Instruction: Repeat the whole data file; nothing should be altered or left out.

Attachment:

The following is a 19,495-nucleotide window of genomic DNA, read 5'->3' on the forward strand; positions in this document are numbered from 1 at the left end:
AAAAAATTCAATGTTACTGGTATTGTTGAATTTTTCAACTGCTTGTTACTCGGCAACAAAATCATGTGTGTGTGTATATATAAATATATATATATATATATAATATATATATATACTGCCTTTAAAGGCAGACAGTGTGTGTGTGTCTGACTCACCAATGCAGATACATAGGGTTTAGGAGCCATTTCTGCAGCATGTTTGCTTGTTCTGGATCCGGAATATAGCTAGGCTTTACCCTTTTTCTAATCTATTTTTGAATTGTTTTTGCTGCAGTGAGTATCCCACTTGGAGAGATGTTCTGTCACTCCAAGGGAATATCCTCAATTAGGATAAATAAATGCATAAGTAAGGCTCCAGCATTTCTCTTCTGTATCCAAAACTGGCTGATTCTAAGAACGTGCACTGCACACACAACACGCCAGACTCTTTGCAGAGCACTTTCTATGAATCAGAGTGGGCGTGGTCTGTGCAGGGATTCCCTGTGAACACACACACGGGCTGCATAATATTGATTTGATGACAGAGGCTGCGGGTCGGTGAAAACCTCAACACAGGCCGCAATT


The following is a 19,495-nucleotide window of genomic DNA, read 5'->3' on the forward strand; positions in this document are numbered from 1 at the left end:
AAAAAATTCAATGTTACTGGTATTGTTGAATTTTTCAACTGCTTGTTACTCGGCAACAAAATCATGTGTGTGTGTATATATAAATATATATATATATATATAATATATATATATACTGCCTTTAAAGGCAGACAGTGTGTGTGTGTCTGACTCACCAATGCAGATACATAGGGTTTAGGAGCCATTTCTGCAGCATGTTTGCTTGTTCTGGATCCGGAATATAGCTAGGCTTTACCCTTTTTCTAATCTATTTTTGAATTGTTTTTGCTGCAGTGAGTATCCCACTTGGAGAGATGTTCTGTCACTCCAAGGGAATATCCTCAATTAGGATAAATAAATGCATAAGTAAGGCTCCAGCATTTCTCTTCTGTATCCAAAACTGGCTGATTCTAAGAACGTGCACTGCACACACAACACGCCAGACTCTTTGCAGAGCACTTTCTATGAATCAGAGTGGGCGTGGTCTGTGCAGGGATTCCCTGTGAACACACACACGGGCTGCATAATATTGATTTGATGACAGAGGCTGCGGGTCGGTGAAAACCTCAACACAGGCCGCAATT